Tag Archives: nested object data binding

Binding nested objects, complex properties with Spring’s form:select tag.

While creating a form for an Entity (say Movie), it so happens that due to some business scenarios linking this entity with some other Entity (say Actor) becomes inevitable.  Let’s see the following code snippets of the above two entities.

public class Movie {
 . . .
      private int movieId;
      private String movieName;
      private Actor actor;
 . . .


public class Actor {
 . . .
       private int actorId;
       private String actorName;
 . . .

And then during the creation of Movie you need to link it with an Actor.

How do you do that?

Using <form:select>. Yes, but there’s  little more than that 😉

So we go ahead and prepare a view for Movie entity, which will have a text field for Movie’s name and a drop down (select tag) to link it with some Actor.

In the JSP page we’ll have the following code to take care of it.

<!-- Input field for Movie's name -->
<form:input path="movieName"/>

<!-- Select Tag, for giving the actors as a Dropdown -->
<!-- From Controller we'll set a list of Actors in Model and send it for this JSP -->
<form:select path="actor">
<form:options items="${actorList}" itemValue="actorId" itemLabel="actorName"/>

This all looks good, but once you submit you get to see a fat, ugly error.

This happens because Spring tries to bind the Movie object with Actor. And instead of getting an object all it gets is the Id field for actor, as that’s the value going to the Controller if you select an option.

<form:options items="${actorList}" itemValue="actorId" itemLabel="actorName"/>

So for any option selected itemValue attribute will contain the Id of the Actor above and Spring will try to set this itemValue in actor property of class Movie, but here the property actor isn’t a primitive one, rather it’s complex as it’s an object in itself.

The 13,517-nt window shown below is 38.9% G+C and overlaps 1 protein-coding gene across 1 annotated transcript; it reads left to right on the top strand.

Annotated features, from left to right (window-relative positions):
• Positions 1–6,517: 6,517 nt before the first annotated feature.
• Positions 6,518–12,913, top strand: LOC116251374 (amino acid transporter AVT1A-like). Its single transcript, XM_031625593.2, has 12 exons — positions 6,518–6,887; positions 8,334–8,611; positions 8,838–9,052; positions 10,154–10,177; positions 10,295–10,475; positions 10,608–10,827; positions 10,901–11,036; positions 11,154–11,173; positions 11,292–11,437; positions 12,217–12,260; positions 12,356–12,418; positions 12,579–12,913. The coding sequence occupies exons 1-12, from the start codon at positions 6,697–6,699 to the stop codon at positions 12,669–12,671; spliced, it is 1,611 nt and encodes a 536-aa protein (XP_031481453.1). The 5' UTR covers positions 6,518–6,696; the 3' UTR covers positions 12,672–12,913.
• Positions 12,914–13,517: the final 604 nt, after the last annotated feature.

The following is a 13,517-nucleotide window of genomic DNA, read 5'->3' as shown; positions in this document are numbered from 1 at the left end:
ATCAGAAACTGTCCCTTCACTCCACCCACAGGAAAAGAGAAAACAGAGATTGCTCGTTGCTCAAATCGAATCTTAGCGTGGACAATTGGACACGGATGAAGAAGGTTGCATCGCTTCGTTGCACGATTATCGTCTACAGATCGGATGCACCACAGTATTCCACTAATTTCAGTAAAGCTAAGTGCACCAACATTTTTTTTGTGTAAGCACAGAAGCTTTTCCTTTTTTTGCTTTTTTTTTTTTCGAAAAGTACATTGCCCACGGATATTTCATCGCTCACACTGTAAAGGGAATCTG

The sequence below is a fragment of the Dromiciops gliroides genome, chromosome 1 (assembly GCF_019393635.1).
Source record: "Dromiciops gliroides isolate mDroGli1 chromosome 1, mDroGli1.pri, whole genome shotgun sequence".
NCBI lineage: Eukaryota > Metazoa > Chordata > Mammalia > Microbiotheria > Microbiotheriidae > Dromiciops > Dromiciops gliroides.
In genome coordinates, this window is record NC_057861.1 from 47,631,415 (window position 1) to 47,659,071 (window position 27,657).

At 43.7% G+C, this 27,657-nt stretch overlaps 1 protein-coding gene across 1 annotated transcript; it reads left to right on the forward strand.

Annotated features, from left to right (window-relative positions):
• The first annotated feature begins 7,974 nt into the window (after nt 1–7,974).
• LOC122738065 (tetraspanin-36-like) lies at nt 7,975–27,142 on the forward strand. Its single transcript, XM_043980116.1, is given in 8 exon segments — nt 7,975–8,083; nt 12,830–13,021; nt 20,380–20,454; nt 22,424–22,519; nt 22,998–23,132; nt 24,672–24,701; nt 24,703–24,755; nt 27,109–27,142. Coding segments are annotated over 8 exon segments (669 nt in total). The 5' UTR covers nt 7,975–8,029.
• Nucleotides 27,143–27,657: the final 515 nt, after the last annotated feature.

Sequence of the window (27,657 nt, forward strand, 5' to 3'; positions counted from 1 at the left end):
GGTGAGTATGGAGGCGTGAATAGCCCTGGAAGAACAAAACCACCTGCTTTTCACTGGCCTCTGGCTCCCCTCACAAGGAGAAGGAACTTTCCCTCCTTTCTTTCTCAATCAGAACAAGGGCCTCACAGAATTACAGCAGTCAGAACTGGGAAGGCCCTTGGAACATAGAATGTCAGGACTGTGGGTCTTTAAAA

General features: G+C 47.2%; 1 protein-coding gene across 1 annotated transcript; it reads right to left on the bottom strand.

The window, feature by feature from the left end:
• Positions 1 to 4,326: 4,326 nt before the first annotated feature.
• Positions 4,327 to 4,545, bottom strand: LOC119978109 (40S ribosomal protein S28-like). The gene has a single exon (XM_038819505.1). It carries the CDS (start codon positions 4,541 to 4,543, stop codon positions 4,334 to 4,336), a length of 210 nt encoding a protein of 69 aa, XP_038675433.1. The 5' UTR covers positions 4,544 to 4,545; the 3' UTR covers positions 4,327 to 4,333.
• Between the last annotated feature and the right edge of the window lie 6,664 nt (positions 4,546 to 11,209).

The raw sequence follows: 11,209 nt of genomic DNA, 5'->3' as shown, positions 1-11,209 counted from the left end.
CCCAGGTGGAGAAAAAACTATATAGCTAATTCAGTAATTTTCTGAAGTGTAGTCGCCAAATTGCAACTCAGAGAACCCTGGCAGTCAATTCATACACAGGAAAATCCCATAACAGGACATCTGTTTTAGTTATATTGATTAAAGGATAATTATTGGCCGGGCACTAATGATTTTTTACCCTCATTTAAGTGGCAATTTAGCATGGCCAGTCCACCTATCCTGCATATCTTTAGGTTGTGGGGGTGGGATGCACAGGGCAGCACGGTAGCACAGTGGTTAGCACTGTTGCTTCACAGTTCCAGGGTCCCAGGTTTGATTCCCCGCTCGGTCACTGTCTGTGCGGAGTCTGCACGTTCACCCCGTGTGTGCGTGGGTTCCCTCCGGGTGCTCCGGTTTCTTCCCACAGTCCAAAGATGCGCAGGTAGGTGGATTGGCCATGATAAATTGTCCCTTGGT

So, to overcome this we need to convert the Id property of Actor into a full fledged Actor object. Prior to Spring 3, PropertyEditors were employed, but gone are those days!

We’ll use Formatters, the new kid on the block!

To do that, first we need to write a class implementing the Formatter<T> interface.

package org.springframework.format;
public interface Formatter<T> extends Printer<T>, Parser<T> {

So, we’ll create a class ActorFormatter.java

/* ActorFormatter.java */

//Removed the imports for brevity

public class ActorFormatter implements Formatter<Actor> {
     private ActorService actorService;
     //Some service class which can give the Actor after
     //fetching from Database

     public String print(Actor actor, Locale arg1) {
           return actor.getActorName().toString();

      public Actor parse(String actorId, Locale arg1) throws ParseException {
           return actorService.getActor(actorId);
           //Else you can just return a new object by setting some values
           //which you deem fit.

Now, we’ve to register this formatter with Spring. To accomplish that, write the following in your WebApplicationContext file, or the config xml file.


<bean id="conversionService" class="org.springframework.format.support.FormattingConversionServiceFactoryBean">
      <property name="formatters">
                 <ref bean="actorFormatter"/>

Now, if you’re using Spring MVC then you don’t need to do anything, except putting an @Valid annotation in front of @ModelAttribute in your @RequestMapping.

public String createMovieForm(@ModelAttribute("movie") @Valid Movie movie, BindingResult result, Model model) {
. . .

But if you’re using Spring MVC Portlet, then this @Valid won’t trigger the conversion strategies, and in which case you’ll need an @InitBinder.
So just include the below code snippet in your Controller.

private ConversionService conversionService;
//Autowiring the ConversionService we declared in the context file above.

public void registerConversionServices(WebDataBinder dataBinder) {

So, that’s all for this one. 🙂